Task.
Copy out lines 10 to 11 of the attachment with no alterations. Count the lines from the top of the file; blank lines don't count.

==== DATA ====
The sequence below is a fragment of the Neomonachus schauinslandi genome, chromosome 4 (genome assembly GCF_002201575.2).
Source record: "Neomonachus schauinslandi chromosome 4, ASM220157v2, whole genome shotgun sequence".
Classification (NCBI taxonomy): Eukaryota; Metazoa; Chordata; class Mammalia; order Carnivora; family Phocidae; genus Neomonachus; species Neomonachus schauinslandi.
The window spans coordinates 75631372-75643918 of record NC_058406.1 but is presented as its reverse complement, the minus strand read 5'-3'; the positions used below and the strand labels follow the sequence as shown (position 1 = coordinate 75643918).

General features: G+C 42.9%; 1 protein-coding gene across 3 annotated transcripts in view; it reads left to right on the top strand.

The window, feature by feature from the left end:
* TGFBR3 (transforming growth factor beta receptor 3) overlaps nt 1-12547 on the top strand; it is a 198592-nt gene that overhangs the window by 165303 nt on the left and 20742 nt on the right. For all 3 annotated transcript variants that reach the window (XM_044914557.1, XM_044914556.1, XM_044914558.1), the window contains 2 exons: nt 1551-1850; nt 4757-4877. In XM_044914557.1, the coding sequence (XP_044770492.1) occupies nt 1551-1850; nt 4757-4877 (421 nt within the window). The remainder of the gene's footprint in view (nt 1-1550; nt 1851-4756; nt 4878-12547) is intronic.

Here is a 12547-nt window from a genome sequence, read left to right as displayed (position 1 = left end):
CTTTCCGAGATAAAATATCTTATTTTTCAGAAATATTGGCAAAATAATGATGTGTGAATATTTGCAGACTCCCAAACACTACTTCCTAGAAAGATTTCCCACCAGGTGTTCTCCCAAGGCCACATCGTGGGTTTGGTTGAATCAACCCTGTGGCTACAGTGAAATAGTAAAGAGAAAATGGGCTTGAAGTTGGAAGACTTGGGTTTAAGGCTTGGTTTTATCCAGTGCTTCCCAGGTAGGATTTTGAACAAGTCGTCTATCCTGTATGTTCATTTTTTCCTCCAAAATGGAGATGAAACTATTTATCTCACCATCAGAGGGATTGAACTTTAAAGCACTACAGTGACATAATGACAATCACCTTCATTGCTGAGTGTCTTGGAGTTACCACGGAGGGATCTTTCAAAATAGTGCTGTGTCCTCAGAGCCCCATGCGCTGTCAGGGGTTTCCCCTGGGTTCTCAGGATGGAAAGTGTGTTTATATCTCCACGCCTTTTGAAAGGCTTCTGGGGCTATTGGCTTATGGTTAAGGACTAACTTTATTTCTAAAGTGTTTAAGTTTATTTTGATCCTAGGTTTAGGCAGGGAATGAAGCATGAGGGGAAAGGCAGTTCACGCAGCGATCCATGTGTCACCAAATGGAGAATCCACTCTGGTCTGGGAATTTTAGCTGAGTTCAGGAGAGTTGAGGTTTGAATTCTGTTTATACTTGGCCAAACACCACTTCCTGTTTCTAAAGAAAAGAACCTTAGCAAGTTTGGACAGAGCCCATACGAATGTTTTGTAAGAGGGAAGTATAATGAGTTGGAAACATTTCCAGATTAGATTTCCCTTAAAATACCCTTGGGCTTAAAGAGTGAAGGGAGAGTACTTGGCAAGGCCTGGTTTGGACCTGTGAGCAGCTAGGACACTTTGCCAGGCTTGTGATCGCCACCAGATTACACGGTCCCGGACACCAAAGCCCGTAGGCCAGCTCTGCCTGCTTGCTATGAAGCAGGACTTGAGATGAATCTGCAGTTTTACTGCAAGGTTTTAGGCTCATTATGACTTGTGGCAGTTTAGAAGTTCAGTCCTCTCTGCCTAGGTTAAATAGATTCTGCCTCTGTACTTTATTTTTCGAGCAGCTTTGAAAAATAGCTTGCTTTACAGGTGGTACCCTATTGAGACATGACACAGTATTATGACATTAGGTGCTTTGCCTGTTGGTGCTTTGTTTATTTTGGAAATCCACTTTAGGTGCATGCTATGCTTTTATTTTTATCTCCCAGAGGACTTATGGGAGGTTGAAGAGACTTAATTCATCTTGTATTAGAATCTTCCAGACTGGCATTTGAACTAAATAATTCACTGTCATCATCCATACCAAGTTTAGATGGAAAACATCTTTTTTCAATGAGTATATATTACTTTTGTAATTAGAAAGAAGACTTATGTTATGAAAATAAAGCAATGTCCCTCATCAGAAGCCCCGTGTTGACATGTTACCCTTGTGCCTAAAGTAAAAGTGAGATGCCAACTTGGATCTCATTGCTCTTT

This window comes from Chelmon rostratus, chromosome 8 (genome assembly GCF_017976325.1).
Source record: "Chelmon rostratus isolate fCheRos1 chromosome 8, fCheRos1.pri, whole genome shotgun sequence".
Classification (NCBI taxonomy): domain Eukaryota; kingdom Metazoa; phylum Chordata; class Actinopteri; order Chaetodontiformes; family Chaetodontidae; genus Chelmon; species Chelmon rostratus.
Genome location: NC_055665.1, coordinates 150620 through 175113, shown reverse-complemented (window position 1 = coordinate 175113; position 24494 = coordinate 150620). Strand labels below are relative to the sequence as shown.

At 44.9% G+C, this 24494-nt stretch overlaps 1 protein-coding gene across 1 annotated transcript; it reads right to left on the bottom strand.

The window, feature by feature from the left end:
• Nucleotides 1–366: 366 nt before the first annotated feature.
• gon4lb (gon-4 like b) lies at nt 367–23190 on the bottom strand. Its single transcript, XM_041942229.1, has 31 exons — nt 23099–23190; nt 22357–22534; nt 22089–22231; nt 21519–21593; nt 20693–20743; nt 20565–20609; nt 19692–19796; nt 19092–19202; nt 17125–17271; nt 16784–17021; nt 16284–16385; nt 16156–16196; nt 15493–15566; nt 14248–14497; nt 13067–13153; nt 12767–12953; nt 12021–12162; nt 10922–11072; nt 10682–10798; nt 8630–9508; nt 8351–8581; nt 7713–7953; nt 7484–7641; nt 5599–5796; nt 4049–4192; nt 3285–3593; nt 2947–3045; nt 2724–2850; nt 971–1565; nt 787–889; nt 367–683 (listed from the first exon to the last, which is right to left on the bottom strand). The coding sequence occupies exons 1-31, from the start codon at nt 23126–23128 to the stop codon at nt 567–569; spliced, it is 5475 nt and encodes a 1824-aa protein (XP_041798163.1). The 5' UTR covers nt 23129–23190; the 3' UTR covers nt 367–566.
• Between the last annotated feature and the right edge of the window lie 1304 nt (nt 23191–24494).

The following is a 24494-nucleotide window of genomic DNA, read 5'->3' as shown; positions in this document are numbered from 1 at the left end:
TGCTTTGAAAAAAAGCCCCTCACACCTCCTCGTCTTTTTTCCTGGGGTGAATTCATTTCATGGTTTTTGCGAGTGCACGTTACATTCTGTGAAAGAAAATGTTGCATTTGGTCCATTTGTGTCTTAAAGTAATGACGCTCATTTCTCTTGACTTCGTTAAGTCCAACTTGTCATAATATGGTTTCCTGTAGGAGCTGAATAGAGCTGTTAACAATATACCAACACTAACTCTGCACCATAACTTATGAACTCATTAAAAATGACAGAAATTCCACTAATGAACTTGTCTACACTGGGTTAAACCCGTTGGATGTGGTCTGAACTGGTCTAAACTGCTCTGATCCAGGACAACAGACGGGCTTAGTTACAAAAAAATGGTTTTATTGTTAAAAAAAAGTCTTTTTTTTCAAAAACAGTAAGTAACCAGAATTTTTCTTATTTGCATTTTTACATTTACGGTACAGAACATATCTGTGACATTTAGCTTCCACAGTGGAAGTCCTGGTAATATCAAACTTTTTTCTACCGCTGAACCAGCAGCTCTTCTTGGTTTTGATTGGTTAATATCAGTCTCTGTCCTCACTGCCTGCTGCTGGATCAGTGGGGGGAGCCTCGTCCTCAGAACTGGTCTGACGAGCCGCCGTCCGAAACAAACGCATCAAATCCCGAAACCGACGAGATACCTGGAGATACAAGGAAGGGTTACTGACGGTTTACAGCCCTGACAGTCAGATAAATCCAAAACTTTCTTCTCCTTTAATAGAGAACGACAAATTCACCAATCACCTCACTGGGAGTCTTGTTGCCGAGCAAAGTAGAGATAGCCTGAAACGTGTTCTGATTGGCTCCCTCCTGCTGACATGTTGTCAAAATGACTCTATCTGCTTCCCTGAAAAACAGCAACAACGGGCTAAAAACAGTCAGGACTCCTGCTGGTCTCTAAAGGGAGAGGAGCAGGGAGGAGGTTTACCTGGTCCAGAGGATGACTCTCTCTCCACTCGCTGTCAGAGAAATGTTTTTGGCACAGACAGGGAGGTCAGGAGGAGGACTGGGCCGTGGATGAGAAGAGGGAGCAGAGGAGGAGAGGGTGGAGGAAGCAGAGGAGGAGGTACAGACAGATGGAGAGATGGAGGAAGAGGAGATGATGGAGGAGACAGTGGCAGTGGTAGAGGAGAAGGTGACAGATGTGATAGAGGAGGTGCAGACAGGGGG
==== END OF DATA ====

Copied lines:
This window comes from Chelmon rostratus, chromosome 8 (genome assembly GCF_017976325.1).
Source record: "Chelmon rostratus isolate fCheRos1 chromosome 8, fCheRos1.pri, whole genome shotgun sequence".